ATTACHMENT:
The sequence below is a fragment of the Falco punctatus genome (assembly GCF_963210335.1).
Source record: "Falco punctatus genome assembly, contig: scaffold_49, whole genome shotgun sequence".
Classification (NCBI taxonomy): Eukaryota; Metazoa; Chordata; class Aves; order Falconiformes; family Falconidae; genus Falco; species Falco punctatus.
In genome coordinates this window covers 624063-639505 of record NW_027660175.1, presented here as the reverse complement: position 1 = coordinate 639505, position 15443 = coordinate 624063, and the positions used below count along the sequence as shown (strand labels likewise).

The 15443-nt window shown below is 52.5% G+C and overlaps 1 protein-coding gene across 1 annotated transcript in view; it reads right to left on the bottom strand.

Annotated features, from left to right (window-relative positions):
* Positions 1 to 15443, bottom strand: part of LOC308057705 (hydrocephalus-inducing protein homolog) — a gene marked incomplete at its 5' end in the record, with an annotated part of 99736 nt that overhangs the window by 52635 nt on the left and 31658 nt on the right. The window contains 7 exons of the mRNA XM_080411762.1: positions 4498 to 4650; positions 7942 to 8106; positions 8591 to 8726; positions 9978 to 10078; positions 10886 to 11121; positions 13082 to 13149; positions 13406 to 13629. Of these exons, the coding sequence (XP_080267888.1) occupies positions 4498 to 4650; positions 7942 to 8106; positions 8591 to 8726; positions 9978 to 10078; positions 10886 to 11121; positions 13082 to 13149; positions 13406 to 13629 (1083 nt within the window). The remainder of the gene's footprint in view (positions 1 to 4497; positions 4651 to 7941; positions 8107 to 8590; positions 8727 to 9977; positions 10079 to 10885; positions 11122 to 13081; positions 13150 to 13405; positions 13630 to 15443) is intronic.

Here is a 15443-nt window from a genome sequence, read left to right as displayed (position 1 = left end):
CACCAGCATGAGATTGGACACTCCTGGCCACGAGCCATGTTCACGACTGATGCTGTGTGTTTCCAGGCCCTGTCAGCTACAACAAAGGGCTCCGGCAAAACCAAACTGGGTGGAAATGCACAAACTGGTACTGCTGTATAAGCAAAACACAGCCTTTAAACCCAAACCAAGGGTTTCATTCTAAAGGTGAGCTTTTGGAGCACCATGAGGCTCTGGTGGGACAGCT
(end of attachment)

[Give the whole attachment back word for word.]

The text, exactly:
The sequence below is a fragment of the Falco punctatus genome (assembly GCF_963210335.1).
Source record: "Falco punctatus genome assembly, contig: scaffold_49, whole genome shotgun sequence".
Classification (NCBI taxonomy): Eukaryota; Metazoa; Chordata; class Aves; order Falconiformes; family Falconidae; genus Falco; species Falco punctatus.
In genome coordinates this window covers 624063-639505 of record NW_027660175.1, presented here as the reverse complement: position 1 = coordinate 639505, position 15443 = coordinate 624063, and the positions used below count along the sequence as shown (strand labels likewise).

The 15443-nt window shown below is 52.5% G+C and overlaps 1 protein-coding gene across 1 annotated transcript in view; it reads right to left on the bottom strand.

Annotated features, from left to right (window-relative positions):
* Positions 1 to 15443, bottom strand: part of LOC308057705 (hydrocephalus-inducing protein homolog) — a gene marked incomplete at its 5' end in the record, with an annotated part of 99736 nt that overhangs the window by 52635 nt on the left and 31658 nt on the right. The window contains 7 exons of the mRNA XM_080411762.1: positions 4498 to 4650; positions 7942 to 8106; positions 8591 to 8726; positions 9978 to 10078; positions 10886 to 11121; positions 13082 to 13149; positions 13406 to 13629. Of these exons, the coding sequence (XP_080267888.1) occupies positions 4498 to 4650; positions 7942 to 8106; positions 8591 to 8726; positions 9978 to 10078; positions 10886 to 11121; positions 13082 to 13149; positions 13406 to 13629 (1083 nt within the window). The remainder of the gene's footprint in view (positions 1 to 4497; positions 4651 to 7941; positions 8107 to 8590; positions 8727 to 9977; positions 10079 to 10885; positions 11122 to 13081; positions 13150 to 13405; positions 13630 to 15443) is intronic.

Here is a 15443-nt window from a genome sequence, read left to right as displayed (position 1 = left end):
CACCAGCATGAGATTGGACACTCCTGGCCACGAGCCATGTTCACGACTGATGCTGTGTGTTTCCAGGCCCTGTCAGCTACAACAAAGGGCTCCGGCAAAACCAAACTGGGTGGAAATGCACAAACTGGTACTGCTGTATAAGCAAAACACAGCCTTTAAACCCAAACCAAGGGTTTCATTCTAAAGGTGAGCTTTTGGAGCACCATGAGGCTCTGGTGGGACAGCT